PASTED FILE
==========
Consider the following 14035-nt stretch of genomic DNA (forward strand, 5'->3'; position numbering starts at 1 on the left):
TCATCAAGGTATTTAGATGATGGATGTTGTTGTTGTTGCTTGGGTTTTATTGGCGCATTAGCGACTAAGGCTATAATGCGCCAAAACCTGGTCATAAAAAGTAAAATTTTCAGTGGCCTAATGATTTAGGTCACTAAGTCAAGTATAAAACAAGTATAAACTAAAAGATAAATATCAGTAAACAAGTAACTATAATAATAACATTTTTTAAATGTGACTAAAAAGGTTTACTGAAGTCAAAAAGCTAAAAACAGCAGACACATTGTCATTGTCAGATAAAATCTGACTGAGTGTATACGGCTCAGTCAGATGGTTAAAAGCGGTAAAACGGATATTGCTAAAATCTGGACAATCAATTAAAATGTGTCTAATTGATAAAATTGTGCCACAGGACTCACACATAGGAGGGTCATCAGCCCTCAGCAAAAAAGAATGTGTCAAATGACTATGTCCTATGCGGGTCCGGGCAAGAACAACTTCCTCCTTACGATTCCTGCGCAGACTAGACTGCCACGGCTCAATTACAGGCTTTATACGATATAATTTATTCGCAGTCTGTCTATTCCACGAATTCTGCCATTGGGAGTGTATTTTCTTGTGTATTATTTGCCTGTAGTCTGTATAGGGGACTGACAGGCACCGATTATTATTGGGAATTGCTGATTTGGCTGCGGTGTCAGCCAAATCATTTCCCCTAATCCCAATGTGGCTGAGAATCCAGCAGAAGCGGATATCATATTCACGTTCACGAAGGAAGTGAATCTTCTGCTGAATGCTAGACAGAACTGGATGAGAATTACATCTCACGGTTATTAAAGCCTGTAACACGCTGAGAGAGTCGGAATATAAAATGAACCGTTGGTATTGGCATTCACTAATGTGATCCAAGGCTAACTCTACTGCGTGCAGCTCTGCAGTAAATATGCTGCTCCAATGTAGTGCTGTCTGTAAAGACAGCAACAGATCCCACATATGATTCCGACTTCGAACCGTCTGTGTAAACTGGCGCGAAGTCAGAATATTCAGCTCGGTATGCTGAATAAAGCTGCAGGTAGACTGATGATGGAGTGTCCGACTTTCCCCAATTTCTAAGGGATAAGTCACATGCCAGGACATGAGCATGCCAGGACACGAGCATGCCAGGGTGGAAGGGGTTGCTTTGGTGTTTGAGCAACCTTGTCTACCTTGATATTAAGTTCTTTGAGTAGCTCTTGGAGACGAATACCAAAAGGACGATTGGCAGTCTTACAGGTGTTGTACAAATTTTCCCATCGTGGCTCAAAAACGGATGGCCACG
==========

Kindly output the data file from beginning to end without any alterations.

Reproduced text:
Consider the following 14035-nt stretch of genomic DNA (forward strand, 5'->3'; position numbering starts at 1 on the left):
TCATCAAGGTATTTAGATGATGGATGTTGTTGTTGTTGCTTGGGTTTTATTGGCGCATTAGCGACTAAGGCTATAATGCGCCAAAACCTGGTCATAAAAAGTAAAATTTTCAGTGGCCTAATGATTTAGGTCACTAAGTCAAGTATAAAACAAGTATAAACTAAAAGATAAATATCAGTAAACAAGTAACTATAATAATAACATTTTTTAAATGTGACTAAAAAGGTTTACTGAAGTCAAAAAGCTAAAAACAGCAGACACATTGTCATTGTCAGATAAAATCTGACTGAGTGTATACGGCTCAGTCAGATGGTTAAAAGCGGTAAAACGGATATTGCTAAAATCTGGACAATCAATTAAAATGTGTCTAATTGATAAAATTGTGCCACAGGACTCACACATAGGAGGGTCATCAGCCCTCAGCAAAAAAGAATGTGTCAAATGACTATGTCCTATGCGGGTCCGGGCAAGAACAACTTCCTCCTTACGATTCCTGCGCAGACTAGACTGCCACGGCTCAATTACAGGCTTTATACGATATAATTTATTCGCAGTCTGTCTATTCCACGAATTCTGCCATTGGGAGTGTATTTTCTTGTGTATTATTTGCCTGTAGTCTGTATAGGGGACTGACAGGCACCGATTATTATTGGGAATTGCTGATTTGGCTGCGGTGTCAGCCAAATCATTTCCCCTAATCCCAATGTGGCTGAGAATCCAGCAGAAGCGGATATCATATTCACGTTCACGAAGGAAGTGAATCTTCTGCTGAATGCTAGACAGAACTGGATGAGAATTACATCTCACGGTTATTAAAGCCTGTAACACGCTGAGAGAGTCGGAATATAAAATGAACCGTTGGTATTGGCATTCACTAATGTGATCCAAGGCTAACTCTACTGCGTGCAGCTCTGCAGTAAATATGCTGCTCCAATGTAGTGCTGTCTGTAAAGACAGCAACAGATCCCACATATGATTCCGACTTCGAACCGTCTGTGTAAACTGGCGCGAAGTCAGAATATTCAGCTCGGTATGCTGAATAAAGCTGCAGGTAGACTGATGATGGAGTGTCCGACTTTCCCCAATTTCTAAGGGATAAGTCACATGCCAGGACATGAGCATGCCAGGACACGAGCATGCCAGGGTGGAAGGGGTTGCTTTGGTGTTTGAGCAACCTTGTCTACCTTGATATTAAGTTCTTTGAGTAGCTCTTGGAGACGAATACCAAAAGGACGATTGGCAGTCTTACAGGTGTTGTACAAATTTTCCCATCGTGGCTCAAAAACGGATGGCCACG